The seed catalogs arriving daily in our mailboxes and email inboxes are a sore temptation for a gardener especially when it’s cold outside. Google tells me Guthrie is a balmy 54F today, way up from the high of 10F we experienced only a few days ago. The clouds that have dogged us for days finally burned off, and skies are that clear wintry blue.
That’s winter on the prairie. Warm, cold, warm, cold–no wonder plants heave themselves out of the soil.It’s enough to send a gardener into a seed buying frenzy. Stop. Before you plunk down that credit card, consider a few things.
- How much space do you have to garden? If your space is tiny like my potager, and you don’t belong to a community garden, you don’t need a lot of seeds. I hear your groans from here, but trust me and start small. If you succeed at gardening the first and second years, you’ll add more space and gardens over time. How do I know this? A little bird told me.
- How do you want to set up your garden? Do you have a sunny space, or is your area shaded by trees?
- If you live in Oklahoma or some other windy place, do you have wind protection? If you don’t, those spring winds will shred and desiccate anything you try to grow. This is the truth. So, build some latticework, a fence, or something else to shield your tiny plants from the wind.
- What is your soil like? Is it gumbo red clay? Plan to spend several seasons–years–amending it, or burm up your soil, or build raised beds. You can build your own raised beds. I show you how in The 20-30 Something Garden Guide: A No-Fuss, Down and Dirty, Gardening 101 for Anyone Who Wants to Grow Stuff, or you can search online. You can buy corners that make construction very easy from Gardener’s Supply. So, consider it, and never fear. While it takes practice to garden and garden well, no one ever really fails because there’s always next season.
- Will you buy some plants as transplants from your local nursery or box store, or do you plan to start some of your seeds indoors? If you think you’ll start seeds for tomatoes or peppers, I’ve written about it a couple of times. Also, I’ve written about vegetables easiest to grow in Oklahoma. Starting seeds indoors is easy if you remember they are your babies, and like babies, they must be fed and cared for on a very regular basis. You can’t forget to water them for a day especially if they are on heat mats. Speaking of heat mats, I think they’re essential. Heat beneath seed trays makes those little seeds pop up out of the potting mix. Don’t use regular soil either. That may sound elementary, but not everyone knows this. Use a good soilless mix for best results. I don’t like seed starting mixes myself because they SO finely grained–if you water at all from above, you’ll have floaters–floating seeds that is. So, just buy a good potting soil, preferably one with locally sourced ingredients. Check with your local nursery.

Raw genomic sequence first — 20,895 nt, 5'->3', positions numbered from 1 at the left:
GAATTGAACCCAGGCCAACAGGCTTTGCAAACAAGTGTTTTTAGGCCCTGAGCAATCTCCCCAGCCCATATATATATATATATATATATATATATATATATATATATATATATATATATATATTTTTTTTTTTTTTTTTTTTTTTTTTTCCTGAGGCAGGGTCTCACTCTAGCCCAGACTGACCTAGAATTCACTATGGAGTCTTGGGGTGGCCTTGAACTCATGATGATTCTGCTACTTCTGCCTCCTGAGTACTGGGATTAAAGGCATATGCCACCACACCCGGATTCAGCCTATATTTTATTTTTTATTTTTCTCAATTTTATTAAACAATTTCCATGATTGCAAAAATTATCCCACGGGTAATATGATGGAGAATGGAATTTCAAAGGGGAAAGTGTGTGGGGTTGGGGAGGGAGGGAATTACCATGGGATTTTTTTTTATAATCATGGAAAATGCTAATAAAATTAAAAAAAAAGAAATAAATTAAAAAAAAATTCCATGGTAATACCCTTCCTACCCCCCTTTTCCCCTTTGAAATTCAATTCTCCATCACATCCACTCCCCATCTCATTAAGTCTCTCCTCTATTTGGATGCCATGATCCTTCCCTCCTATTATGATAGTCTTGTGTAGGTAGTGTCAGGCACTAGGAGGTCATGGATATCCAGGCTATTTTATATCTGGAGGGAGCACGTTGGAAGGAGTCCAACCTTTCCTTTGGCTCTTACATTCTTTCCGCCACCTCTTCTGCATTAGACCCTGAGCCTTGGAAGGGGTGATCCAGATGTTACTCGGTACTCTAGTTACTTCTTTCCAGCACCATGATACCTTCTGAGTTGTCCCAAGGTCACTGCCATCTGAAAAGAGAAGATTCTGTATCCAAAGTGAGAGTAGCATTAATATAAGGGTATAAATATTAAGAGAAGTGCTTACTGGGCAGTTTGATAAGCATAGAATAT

- What do you like to eat? If your family won’t touch rutabagas, start with something they do like. You’ll get more help in the garden, and if you have children, you also have future gardeners following in your steps. Let them pick out some of the seeds. Botanical Interests has a children’s seed collection so you might check it out.
- If you and your family are adventurous, go ahead and try one or two new things. Then, plant the rest of your garden in vegetables and fruits you love to eat, or those that are extremely expensive to buy. Of course, make sure they will grow where you live.
- Go through last year’s seeds too and consider using some of those. Many seeds remain viable for years. That’s why so many of us store ours in cool and dry places.
- Don’t forget flowers either, especially sunflowers. These tall beauties really make any garden, but especially a cottage garden, shine.
Finally, take your time as you choose. I usually sit at the table with a pad and pen in hand–along with a cup of tea–as I circle those seeds I really want to try. I go through and write down the company name along with item numbers and quantity. Several seed companies sell seed in different quantities, and I want to make sure I buy the right ones. I also try to buy only the seeds I’ll need for the current season. Then, when I go to their websites, I have my list in front of me. It helps with impulse buys. Right now, I’m thinking about lettuces and other cold crops that I’ll plant out in February along with the tomatoes, eggplants and peppers I’ll start indoors. Later, I’ll go through the seed catalogs again for summer food like squash, watermelon and pumpkins. You may find you like to do it all at once, but my eyes begin to cross before I can choose. Soon, I hope to write about those vegetable varieties I definitely can’t do without.
Get your motors running gang. There’s seed to buy.